Freedom Folks

Friday, January 13, 2006

Profiles In Dhimmitude

The Economist makes it's allegiance clear.

As Islamic terrorism and jihad violence spread all over the globe, The Economist has doggedly maintained its tone of blame-the-West-first dhimmitude. Instead of seeing the cartoon controversy as another threat to freedom of speech in the West, it places the onus all on Danish racism and xenophobia. The spin starts in the lead sentence: “For much of last year, various squabbles have simmered over several prominent Danes' rude comments about Islam.”

And so The Economist story got its proper lead. Then it follows with this: “Now a schoolboy prank...” Oh, so that's what it was. Not a trial balloon to see if free speech still existed in Europe. Not an attempt to defend it against attack. Just a schoolboy prank. Those idiotic schoolboys at Jyllands-Posten! Don't they realize they're playing with fire? “Now a schoolboy prank by a newspaper has landed the prime minister, Anders Fogh Rasmussen, in the biggest diplomatic dispute of his tenure in office.”

Excellent article, read the whole thing here.

When I attended the anti-Bush rally last Friday I was accosted by some young Muslim girls who asked me, most respectfully, how I could possibly support this president?

I said first of all that I did not support the president on all things, but, over all I did support him. I explained that I thought I he was making the right moves on the war on terror and overall doing a variety of good things.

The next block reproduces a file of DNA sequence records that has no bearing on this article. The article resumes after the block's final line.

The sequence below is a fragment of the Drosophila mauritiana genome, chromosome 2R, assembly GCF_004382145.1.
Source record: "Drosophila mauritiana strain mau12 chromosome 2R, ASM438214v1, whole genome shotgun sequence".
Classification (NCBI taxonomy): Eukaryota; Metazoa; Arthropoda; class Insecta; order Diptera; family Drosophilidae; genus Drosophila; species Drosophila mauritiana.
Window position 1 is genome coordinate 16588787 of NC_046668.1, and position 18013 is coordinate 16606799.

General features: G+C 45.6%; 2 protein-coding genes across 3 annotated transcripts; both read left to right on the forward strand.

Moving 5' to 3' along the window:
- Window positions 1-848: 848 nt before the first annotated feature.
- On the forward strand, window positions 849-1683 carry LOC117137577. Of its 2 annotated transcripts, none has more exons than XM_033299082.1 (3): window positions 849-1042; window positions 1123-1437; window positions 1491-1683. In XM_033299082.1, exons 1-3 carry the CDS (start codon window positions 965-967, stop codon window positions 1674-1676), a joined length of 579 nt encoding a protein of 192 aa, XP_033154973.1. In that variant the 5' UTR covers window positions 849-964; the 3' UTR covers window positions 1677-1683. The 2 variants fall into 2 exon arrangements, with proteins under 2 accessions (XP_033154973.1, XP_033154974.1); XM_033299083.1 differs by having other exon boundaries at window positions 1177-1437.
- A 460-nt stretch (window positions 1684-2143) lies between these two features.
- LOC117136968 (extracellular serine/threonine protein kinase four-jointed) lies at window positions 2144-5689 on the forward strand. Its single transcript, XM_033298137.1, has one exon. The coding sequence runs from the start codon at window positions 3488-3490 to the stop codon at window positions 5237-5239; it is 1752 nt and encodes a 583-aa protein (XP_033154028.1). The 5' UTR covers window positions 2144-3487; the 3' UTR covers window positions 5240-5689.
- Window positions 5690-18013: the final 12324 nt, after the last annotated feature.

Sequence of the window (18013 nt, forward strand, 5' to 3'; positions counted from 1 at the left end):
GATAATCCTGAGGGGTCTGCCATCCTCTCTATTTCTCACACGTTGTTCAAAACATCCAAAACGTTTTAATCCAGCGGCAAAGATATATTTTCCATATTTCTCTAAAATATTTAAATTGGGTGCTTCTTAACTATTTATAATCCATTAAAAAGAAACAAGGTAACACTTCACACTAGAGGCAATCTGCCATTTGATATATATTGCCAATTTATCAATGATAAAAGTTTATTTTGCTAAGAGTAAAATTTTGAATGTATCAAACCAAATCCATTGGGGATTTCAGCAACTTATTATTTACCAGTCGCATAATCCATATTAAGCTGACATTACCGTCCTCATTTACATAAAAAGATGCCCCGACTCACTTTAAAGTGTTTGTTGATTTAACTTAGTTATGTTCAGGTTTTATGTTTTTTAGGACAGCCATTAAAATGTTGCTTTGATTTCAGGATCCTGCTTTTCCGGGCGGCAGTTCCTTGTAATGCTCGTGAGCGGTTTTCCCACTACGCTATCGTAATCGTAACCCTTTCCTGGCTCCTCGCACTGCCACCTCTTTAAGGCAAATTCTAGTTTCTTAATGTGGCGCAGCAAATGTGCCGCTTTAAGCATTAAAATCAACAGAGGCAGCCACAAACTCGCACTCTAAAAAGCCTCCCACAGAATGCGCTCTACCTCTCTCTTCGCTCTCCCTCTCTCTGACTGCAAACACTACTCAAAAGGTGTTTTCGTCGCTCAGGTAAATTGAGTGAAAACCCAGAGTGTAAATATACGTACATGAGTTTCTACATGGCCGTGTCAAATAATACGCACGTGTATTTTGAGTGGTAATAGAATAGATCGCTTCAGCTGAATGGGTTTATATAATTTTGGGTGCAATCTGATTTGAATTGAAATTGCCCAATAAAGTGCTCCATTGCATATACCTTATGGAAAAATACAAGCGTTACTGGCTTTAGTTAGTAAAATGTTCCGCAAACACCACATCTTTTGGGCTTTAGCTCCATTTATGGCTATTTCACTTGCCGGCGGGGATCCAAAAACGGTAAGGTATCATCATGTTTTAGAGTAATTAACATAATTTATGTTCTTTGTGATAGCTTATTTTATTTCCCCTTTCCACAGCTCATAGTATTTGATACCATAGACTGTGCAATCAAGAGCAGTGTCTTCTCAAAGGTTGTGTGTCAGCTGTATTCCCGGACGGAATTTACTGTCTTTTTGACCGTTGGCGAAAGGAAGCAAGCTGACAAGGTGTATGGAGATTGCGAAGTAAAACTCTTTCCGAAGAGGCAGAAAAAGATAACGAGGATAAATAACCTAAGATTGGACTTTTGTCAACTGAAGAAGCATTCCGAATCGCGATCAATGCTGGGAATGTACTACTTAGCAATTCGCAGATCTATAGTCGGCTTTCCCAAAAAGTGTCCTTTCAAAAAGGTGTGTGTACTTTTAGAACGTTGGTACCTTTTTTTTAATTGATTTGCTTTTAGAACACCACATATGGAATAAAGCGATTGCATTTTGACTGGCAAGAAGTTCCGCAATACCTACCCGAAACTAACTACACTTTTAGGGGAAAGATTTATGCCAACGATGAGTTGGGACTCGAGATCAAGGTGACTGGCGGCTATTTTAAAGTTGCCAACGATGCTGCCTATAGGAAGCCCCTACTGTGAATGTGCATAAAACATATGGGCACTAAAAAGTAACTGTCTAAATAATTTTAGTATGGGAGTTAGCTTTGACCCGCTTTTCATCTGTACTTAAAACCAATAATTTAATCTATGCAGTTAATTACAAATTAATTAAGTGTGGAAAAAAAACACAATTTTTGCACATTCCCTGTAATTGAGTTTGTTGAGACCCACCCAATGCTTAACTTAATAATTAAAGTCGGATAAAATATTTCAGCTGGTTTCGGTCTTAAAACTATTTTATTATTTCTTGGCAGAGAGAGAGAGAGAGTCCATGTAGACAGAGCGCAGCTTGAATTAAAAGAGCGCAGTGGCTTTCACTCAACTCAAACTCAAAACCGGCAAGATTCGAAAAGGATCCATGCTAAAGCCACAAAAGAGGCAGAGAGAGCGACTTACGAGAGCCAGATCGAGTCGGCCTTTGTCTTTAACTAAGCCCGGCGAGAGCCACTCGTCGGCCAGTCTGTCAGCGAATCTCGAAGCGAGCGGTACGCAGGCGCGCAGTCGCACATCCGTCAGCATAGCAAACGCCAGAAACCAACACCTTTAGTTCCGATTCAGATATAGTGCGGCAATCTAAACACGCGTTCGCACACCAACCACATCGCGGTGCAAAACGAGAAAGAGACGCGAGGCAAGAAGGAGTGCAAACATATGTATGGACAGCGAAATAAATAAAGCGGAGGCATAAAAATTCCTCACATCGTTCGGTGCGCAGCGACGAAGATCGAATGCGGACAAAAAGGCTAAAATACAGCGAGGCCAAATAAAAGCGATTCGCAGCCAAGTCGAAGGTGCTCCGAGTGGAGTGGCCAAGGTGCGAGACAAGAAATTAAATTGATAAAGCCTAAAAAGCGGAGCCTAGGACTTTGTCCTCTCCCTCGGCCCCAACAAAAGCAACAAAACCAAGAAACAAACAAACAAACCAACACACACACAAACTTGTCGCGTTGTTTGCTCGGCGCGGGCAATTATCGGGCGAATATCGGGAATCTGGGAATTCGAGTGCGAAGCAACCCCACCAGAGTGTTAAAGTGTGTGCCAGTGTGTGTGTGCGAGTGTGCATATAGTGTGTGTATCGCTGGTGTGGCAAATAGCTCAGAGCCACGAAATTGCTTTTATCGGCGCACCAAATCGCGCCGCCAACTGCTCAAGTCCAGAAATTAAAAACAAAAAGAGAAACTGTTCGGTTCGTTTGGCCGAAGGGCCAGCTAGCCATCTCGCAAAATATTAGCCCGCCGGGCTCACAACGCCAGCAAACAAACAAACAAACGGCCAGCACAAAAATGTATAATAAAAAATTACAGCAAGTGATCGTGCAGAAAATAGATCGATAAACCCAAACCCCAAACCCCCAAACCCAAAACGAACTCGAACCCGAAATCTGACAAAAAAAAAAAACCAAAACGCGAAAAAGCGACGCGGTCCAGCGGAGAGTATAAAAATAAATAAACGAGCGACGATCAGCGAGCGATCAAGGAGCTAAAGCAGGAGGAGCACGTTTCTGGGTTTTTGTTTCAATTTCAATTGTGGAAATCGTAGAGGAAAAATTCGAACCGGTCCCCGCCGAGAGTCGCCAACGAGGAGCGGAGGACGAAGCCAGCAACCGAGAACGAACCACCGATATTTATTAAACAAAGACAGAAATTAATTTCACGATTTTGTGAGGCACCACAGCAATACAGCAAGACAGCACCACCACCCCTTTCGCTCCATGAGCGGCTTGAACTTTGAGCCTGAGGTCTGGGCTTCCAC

They explained to me as though I were stupid that they were being threatened on a daily basis. Their families were being threatened on a daily basis and that "radical Islam" was solely based on wrongheaded American policy.

I asked them what precisely was the threat they faced. Harsh looks and mean statements were the reply, and an uncle of theirs had been investigated for supporting an "Islamic charity."

I asked them if they would acknowledge that the problem we face with terrorism is, unfortunately Muslim in nature.

Nope, they don't see that. They feel the real problem is George Bush. I explained to them that while I deplored anyone treating them poorly due to ethnicity or wearing a hijab, other than that everything they shared with me seemed eminently reasonable.

They weren't happy, and I suppose I wouldn't be either were our positions reversed, but I'll be damned if I'm going to act like Islam is the problem here. It is.

A little story to illuminate. One of the first Muslims I ever met was at a Denny's cooking the overnight shift. He was a beautiful young man, he really was, and one evening I was working on a bible study in the breakroom when he came in to smoke a cigarette, I joined him and we chatted for a couple of minutes. He finally noticed my bible and inquired if it was indeed a bible. I assented. He jumped up as though I'd spilled something on him and spat out "my Koran will kill your bible!" before stomping out of the break room.

As I'm sure you can imagine, I was stunned. So I made sure to feed him Sausage gravy for his meal later that long morning. You don't mess with the chef, not if you want him to feed ya.

And that experience has left me wondering about alleged "moderate" Islam. I don't see it, I wish I did, but I don't. Oh, I'm sure each of us knows someone we could point to and say he/she's not one of the crazies.

But I can't help but wonder, what if their like my old dishwasher friend deep down inside?

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